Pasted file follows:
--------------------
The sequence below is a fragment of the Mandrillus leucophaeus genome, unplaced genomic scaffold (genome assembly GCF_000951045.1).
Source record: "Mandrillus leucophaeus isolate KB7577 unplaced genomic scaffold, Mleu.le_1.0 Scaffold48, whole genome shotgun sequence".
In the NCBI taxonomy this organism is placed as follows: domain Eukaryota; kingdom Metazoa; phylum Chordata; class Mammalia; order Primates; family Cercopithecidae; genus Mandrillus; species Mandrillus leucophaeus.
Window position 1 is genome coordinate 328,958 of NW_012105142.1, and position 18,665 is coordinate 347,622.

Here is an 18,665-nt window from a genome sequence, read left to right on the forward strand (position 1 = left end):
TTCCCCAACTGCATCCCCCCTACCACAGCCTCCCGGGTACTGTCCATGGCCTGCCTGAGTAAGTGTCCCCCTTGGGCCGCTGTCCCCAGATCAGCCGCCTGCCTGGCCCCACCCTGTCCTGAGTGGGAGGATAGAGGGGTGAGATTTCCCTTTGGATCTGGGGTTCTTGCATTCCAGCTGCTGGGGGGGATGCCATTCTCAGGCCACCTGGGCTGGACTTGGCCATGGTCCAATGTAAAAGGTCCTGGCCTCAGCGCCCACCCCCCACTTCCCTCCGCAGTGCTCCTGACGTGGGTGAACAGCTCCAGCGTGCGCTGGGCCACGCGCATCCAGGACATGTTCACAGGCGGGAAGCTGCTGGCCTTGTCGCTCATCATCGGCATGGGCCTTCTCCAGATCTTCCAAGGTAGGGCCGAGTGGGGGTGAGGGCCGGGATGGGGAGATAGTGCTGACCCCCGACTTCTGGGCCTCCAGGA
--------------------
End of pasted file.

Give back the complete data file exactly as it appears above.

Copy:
The sequence below is a fragment of the Mandrillus leucophaeus genome, unplaced genomic scaffold (genome assembly GCF_000951045.1).
Source record: "Mandrillus leucophaeus isolate KB7577 unplaced genomic scaffold, Mleu.le_1.0 Scaffold48, whole genome shotgun sequence".
In the NCBI taxonomy this organism is placed as follows: domain Eukaryota; kingdom Metazoa; phylum Chordata; class Mammalia; order Primates; family Cercopithecidae; genus Mandrillus; species Mandrillus leucophaeus.
Window position 1 is genome coordinate 328,958 of NW_012105142.1, and position 18,665 is coordinate 347,622.

Here is an 18,665-nt window from a genome sequence, read left to right on the forward strand (position 1 = left end):
TTCCCCAACTGCATCCCCCCTACCACAGCCTCCCGGGTACTGTCCATGGCCTGCCTGAGTAAGTGTCCCCCTTGGGCCGCTGTCCCCAGATCAGCCGCCTGCCTGGCCCCACCCTGTCCTGAGTGGGAGGATAGAGGGGTGAGATTTCCCTTTGGATCTGGGGTTCTTGCATTCCAGCTGCTGGGGGGGATGCCATTCTCAGGCCACCTGGGCTGGACTTGGCCATGGTCCAATGTAAAAGGTCCTGGCCTCAGCGCCCACCCCCCACTTCCCTCCGCAGTGCTCCTGACGTGGGTGAACAGCTCCAGCGTGCGCTGGGCCACGCGCATCCAGGACATGTTCACAGGCGGGAAGCTGCTGGCCTTGTCGCTCATCATCGGCATGGGCCTTCTCCAGATCTTCCAAGGTAGGGCCGAGTGGGGGTGAGGGCCGGGATGGGGAGATAGTGCTGACCCCCGACTTCTGGGCCTCCAGGA